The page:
When to Start Saving for Your Child’s College Education

By March 17, 2015June 22nd, 2015No Comments

OhioUnionFrontIt’s an emotional day for you, one that you’ve been dreading for the past year; your 5 year old is “graduating” from kindergarten. Queue the tears and running mascara. How could your little baby be growing up so fast?!

Fast forward 13 years and you’re in the exact same boat, except this time, there is a lot more changing, a lot more at stake. Instead of your baby going from a half day of school to a full day, your baby might be moving half way across the country to attend college. Queue the tears and running mascara, again. While your tears are probably tears of sadness as your baby leaves the nest, they may also be tears of regret because you weren’t prepared financially to help plan out your child’s college tuition and other expenses.

All silliness aside, this is a reality for many parents. One day your kid is 5 and then you blink and they are 18 and you are left wondering where the years went. Not only that but why didn’t you start saving for their college education way back when?

The price of a college education is on the rise and does not show any signs of slowing down. The process of planning and saving for college should be just as much the student’s responsibility as it is their parents’. But how involved can little Kevin be in the planning of his future when he is yet to start first grade?

You may have heard similar advice when speaking with a financial planner about your retirement savings, but in all honesty the same advice applies to both; it is never too soon to start saving for your child’s education AND it is never too late to begin saving for retirement, either. There are not a whole lot of options when it comes to services being offered in this area that help parents map out their route of saving for their child’s future. So whether you are planning on your child attending college, or simply wish to start saving for their future regardless of education, here are a couple of tips to help you along the way:


  • Start as soon as you can

As stated earlier, it is never too early to begin saving and it is never too late. No matter what your age or your child(ren)’s age, begin a savings program as soon as possible. Whether age 8 or 18, your child will reap the benefits if you simply start saving. A little extra money in savings is better than no money in savings.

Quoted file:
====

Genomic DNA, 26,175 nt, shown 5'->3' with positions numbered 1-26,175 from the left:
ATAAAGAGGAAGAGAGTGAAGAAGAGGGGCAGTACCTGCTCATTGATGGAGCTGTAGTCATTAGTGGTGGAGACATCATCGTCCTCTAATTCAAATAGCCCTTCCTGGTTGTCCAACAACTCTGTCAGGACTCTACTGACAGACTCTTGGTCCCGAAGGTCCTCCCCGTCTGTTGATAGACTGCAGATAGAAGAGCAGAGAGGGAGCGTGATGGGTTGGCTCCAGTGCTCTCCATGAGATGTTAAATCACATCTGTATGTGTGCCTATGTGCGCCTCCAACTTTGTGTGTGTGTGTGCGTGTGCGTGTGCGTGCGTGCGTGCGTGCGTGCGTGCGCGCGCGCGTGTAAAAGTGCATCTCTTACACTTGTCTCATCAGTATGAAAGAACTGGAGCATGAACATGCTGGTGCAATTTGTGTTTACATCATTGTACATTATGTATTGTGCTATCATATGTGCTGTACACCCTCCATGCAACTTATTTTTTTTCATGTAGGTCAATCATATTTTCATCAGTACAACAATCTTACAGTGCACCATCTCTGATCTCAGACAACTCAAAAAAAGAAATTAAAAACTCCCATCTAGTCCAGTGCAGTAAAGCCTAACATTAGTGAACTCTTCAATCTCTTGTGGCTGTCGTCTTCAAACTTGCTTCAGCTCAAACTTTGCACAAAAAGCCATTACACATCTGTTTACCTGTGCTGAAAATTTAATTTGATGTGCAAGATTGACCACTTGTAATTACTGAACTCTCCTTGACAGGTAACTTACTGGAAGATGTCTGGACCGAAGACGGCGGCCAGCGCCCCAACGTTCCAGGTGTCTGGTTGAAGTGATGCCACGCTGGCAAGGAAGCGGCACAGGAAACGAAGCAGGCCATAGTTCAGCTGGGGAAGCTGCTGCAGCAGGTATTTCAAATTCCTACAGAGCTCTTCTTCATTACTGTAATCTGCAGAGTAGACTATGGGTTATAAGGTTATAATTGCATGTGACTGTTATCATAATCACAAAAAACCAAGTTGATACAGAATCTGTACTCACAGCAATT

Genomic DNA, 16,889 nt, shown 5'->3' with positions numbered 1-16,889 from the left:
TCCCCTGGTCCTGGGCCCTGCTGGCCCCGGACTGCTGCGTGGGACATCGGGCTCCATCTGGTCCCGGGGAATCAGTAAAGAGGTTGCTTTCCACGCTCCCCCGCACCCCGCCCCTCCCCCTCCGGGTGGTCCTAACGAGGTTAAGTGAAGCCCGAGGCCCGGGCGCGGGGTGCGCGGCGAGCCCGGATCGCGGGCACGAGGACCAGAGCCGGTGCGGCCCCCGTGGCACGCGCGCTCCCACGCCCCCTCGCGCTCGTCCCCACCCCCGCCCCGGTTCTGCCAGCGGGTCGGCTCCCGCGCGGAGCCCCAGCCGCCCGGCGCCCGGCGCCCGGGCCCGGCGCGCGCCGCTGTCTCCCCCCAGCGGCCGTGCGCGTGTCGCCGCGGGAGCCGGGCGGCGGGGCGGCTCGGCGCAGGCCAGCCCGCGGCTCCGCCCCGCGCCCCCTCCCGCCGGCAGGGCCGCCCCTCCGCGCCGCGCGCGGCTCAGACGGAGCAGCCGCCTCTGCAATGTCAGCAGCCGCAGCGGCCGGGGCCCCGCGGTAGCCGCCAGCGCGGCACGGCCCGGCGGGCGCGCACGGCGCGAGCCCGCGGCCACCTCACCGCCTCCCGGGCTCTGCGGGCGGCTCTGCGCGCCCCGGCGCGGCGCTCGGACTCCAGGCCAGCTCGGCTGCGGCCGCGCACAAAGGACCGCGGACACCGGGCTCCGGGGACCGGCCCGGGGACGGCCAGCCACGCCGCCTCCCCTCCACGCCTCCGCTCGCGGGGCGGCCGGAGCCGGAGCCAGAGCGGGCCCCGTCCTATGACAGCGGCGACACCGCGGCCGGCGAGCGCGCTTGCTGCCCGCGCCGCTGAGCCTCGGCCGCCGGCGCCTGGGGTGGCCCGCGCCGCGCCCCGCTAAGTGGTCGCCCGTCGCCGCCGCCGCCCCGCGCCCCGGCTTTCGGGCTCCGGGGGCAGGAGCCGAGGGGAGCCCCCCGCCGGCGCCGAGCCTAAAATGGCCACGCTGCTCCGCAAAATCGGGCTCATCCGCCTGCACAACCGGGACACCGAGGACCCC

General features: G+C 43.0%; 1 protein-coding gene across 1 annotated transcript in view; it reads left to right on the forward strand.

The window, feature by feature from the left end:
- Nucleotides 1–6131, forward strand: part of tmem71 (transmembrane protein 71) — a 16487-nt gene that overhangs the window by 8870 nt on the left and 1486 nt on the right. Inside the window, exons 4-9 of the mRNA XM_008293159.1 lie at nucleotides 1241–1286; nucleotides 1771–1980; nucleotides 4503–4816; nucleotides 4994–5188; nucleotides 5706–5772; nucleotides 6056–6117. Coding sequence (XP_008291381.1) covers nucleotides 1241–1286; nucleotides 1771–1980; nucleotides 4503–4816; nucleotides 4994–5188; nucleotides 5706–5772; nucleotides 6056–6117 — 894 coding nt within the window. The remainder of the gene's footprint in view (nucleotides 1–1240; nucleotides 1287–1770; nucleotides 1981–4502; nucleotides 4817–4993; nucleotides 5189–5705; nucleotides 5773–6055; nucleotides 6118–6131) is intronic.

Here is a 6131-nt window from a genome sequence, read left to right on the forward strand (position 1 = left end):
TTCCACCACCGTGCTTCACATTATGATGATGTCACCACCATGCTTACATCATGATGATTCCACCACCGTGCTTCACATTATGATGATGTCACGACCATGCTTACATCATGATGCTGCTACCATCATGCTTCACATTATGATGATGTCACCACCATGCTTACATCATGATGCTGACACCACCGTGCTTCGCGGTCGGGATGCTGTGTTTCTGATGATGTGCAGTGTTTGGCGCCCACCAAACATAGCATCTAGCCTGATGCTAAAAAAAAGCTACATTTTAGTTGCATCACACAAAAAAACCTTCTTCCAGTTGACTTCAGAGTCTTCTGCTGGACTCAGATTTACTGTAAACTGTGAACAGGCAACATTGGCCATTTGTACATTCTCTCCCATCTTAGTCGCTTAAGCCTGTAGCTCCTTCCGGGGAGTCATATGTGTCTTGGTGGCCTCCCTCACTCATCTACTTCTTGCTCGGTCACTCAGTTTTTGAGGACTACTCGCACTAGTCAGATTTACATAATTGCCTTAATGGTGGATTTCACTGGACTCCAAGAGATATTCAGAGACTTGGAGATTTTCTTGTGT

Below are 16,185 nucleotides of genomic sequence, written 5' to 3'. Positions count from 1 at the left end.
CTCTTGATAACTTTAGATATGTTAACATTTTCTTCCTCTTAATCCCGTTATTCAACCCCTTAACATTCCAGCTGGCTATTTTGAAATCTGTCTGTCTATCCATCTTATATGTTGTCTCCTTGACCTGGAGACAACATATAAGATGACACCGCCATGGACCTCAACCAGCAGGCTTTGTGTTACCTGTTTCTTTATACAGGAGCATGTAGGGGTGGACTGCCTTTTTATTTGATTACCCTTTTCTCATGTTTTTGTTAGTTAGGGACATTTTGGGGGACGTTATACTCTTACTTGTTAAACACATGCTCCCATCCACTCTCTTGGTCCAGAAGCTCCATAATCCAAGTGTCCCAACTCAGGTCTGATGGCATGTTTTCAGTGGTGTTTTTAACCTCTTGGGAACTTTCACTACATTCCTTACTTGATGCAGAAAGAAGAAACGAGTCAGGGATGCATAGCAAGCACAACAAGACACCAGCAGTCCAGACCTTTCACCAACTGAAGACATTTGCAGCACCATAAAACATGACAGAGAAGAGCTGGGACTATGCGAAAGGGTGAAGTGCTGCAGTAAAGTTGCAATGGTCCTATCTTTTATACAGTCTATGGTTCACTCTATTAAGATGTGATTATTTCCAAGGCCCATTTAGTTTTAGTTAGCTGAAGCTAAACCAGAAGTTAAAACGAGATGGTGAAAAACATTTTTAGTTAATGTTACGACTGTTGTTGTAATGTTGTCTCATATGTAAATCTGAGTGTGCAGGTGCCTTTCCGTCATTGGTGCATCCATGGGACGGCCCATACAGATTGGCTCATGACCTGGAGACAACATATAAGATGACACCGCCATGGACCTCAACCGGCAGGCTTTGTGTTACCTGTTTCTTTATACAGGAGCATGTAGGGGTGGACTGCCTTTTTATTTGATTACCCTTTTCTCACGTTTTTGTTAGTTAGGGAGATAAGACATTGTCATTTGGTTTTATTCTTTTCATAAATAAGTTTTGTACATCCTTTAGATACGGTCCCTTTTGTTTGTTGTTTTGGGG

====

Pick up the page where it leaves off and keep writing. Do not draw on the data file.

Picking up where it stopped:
• Set a savings goal that is realistic

Parents want the best for their kids, hands down. However, what good are you doing your child if you put $500 a month into their college savings and have zero money left over to buy your family’s weekly groceries? While saving large amounts is an honorable goal, you have to be realistic in how much your family can afford to contribute to such a fund and still be able to live comfortably. After all, your 22 year old will not be happy if when they graduate college and get their first big job, mom and dad come knocking on their door asking if they can move in because they went broke paying for college.

  • Find and set up an appointment with a financial/college planner

It never hurts to speak with an advisor on how much you should be saving and your best options for doing so. Having someone else look over your finances with an objective point of view will better help you estimate how much you can afford to set aside each month. Not only that, but a certified financial/college planner will be able to help you estimate the costs of a college education taking into consideration inflation and cost of living prices for the date your child will be starting college.

  • Consider all education options

Let’s be real. You may have a burning desire for little Ally to attend an Ivy League school, graduate with honors, and go on to have a big wig career. Those are wonderful dreams and, little Ally may totally blow your socks off and do just that. The flip side of the coin is this, not everyone goes the traditional college route. The importance is that your child gets a solid education or learns a craft/skill that allows them to make a living for themselves. There are going to be other options outside of the traditional four year plan that you should consider for your child, options that may end up costing you less. So keep your options open!

Planning your child’s future may seem overwhelming, especially if they are still very young. It may also seem overwhelming if they are quickly approaching graduation and you have yet to take any action. Don’t fret; it’s never too early or too late to start. If you don’t know where to begin, simply start by contacting a financial/college planner and set up an appointment to discuss your options.

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